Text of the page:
Broward News

Ten Reasons the Dania Beach Casino & Jai Alai Is Still Awesome

Page 4 of 6

7. The jai alai is still free to watch. That's right, you can waltz inside, grab a beer, and take a seat at the jai alai without paying a cent. No matter how long you stare at the game, you'll never make sense of it. That's not to say it isn't entertaining to watch the young men in their white-hot pants wield a baseball in their claw-like gloves. Just try not to strain your neck with whiplash as you follow the ball (traveling at speeds over 100 mph!) from one end of the court to the other.

6. And the insults people shout at the players are still better than anything else on TV. Seriously. The Cuban men shout indistinguishable insults at the players. Sometimes the insults are in Spanish, but simply watching these grown men stand up, shake their fists, and berate the players is hilarious regardless of what is said. Although some of the vitriol isn't intended for children's ears, it's not that bad. The median age of spectators is probably 65.

KEEP NEW TIMES BROWARD-PALM BEACH FREE... Since we started New Times Broward-Palm Beach, it has been defined as the free, independent voice of South Florida, and we'd like to keep it that way. With local media under siege, it's more important than ever for us to rally support behind funding our local journalism. You can help by participating in our "I Support" program, allowing us to keep offering readers access to our incisive coverage of local news, food and culture with no paywalls.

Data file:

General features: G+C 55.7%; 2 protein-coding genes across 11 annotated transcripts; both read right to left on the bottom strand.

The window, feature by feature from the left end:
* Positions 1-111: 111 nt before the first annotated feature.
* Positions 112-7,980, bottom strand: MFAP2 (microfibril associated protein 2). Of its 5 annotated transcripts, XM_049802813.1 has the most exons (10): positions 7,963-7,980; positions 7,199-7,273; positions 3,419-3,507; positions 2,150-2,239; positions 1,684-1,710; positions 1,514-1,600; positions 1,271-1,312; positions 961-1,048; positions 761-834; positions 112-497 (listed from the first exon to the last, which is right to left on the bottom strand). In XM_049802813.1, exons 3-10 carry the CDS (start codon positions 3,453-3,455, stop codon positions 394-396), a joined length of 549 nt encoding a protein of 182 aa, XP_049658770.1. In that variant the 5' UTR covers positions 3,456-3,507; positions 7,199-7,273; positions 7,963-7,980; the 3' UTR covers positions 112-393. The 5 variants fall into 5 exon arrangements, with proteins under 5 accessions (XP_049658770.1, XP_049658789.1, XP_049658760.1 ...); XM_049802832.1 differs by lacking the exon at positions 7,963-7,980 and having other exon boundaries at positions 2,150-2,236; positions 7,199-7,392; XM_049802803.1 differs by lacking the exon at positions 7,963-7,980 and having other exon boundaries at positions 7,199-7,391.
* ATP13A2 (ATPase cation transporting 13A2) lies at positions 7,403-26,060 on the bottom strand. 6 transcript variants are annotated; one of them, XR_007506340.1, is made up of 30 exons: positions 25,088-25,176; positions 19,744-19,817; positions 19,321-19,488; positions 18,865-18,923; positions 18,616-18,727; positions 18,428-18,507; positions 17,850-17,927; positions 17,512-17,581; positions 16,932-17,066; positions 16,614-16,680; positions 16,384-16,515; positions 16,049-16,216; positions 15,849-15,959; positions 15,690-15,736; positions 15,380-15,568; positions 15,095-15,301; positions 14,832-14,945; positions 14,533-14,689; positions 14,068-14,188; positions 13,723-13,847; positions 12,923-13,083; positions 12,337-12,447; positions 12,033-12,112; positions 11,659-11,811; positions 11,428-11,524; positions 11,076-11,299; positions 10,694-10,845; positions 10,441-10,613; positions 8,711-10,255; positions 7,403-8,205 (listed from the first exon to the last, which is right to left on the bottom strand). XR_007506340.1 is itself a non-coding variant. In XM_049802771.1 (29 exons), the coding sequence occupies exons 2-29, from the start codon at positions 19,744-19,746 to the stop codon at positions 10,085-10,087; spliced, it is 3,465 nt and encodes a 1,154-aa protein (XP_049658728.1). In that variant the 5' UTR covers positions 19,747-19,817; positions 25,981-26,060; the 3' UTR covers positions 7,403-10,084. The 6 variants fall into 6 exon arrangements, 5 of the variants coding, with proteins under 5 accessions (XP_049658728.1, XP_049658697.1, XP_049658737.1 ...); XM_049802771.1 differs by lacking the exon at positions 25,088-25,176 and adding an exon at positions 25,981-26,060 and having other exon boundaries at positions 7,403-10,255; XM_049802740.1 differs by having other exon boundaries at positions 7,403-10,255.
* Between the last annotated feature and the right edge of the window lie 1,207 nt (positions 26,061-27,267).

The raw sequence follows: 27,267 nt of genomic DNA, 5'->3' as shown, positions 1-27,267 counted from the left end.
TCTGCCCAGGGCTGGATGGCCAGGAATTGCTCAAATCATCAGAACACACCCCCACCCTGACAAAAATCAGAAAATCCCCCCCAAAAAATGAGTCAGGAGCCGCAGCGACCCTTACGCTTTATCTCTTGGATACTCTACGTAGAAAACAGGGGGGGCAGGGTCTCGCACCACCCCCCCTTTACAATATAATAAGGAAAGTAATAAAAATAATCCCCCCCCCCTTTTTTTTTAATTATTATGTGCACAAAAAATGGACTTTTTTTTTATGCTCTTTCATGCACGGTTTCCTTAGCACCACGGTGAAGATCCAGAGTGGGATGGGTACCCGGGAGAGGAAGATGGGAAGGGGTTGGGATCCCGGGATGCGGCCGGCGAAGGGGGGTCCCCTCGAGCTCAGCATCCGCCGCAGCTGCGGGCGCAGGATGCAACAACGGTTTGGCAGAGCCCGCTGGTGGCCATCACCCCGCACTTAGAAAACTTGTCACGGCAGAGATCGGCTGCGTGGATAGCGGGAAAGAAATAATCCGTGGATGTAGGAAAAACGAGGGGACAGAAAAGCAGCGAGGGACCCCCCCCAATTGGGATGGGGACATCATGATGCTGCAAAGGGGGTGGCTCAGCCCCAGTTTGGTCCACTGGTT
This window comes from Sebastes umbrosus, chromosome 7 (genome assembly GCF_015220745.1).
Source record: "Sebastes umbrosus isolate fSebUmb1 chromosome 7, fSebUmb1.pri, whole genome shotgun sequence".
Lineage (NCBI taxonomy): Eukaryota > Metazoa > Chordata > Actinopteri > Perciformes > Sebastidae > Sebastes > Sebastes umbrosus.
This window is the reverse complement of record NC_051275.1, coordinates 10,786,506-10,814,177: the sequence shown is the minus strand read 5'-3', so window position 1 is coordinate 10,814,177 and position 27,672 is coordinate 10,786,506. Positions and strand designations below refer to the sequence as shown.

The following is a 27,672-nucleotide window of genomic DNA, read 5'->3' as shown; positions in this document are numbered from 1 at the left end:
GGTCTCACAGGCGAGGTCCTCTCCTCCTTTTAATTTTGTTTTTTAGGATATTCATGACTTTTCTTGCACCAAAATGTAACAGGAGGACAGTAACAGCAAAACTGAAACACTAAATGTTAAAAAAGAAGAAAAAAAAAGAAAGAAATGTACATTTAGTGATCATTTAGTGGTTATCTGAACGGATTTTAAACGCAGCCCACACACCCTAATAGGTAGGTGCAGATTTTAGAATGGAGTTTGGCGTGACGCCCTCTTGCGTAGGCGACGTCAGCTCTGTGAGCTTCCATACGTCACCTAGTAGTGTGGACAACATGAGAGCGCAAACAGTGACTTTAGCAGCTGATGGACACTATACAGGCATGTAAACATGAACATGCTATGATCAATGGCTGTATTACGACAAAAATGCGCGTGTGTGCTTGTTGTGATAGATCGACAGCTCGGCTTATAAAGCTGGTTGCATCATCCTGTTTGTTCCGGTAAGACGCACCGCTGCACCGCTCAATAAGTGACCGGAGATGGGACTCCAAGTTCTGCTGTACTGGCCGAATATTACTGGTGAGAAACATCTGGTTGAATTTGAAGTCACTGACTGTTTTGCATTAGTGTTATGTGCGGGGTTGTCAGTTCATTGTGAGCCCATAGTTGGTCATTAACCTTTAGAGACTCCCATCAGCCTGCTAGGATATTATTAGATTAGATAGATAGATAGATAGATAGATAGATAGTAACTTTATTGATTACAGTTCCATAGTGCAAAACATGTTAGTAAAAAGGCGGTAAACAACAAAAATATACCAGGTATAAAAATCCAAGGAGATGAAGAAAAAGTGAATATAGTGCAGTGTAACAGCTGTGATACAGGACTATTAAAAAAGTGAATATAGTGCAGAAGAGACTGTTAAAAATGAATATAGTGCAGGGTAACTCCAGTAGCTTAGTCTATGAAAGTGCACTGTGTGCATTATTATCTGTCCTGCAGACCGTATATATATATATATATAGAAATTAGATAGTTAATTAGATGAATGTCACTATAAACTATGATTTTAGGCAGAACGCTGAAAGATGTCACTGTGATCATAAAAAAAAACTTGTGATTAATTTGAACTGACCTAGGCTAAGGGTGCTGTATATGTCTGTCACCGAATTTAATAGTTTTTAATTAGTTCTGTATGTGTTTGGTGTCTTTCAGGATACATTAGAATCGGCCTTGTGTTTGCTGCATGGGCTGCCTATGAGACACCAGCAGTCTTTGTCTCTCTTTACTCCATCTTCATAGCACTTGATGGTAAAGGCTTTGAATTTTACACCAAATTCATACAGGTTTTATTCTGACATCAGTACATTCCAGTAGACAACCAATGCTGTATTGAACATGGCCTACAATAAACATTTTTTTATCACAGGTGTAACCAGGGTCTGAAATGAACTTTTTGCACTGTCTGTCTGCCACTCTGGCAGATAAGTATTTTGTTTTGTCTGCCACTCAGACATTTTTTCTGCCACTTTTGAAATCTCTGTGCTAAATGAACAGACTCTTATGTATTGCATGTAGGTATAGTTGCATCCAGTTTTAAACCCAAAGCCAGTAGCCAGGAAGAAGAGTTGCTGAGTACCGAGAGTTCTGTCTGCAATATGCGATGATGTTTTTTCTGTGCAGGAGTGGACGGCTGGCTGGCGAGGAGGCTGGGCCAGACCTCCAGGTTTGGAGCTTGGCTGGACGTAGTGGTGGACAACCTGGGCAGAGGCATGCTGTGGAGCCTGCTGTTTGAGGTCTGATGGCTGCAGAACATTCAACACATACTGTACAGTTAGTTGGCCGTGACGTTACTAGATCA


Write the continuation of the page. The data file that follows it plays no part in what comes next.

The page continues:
Jess Swanson is a staff writer at New Times. Born and raised in Miami, she graduated from the University of Miami’s School of Communication and wrote briefly for the student newspaper until realizing her true calling: pissing off fraternity brothers by reporting about their parties on her crime blog. Especially gifted in jumping rope and solving Rubik’s cubes, she also holds the title for longest stint as an unpaid intern in New Times history. She left the Magic City for New York to earn her master’s degree from Columbia University School of Journalism, where she spent a year profiling circumcised men who were trying to regrow their foreskins for a story that ultimately won the John Horgan Award for Critical Science Journalism. Terrified by pizza rats and arctic temperatures, she quickly returned to her natural habitat.
Contact: Jess Swanson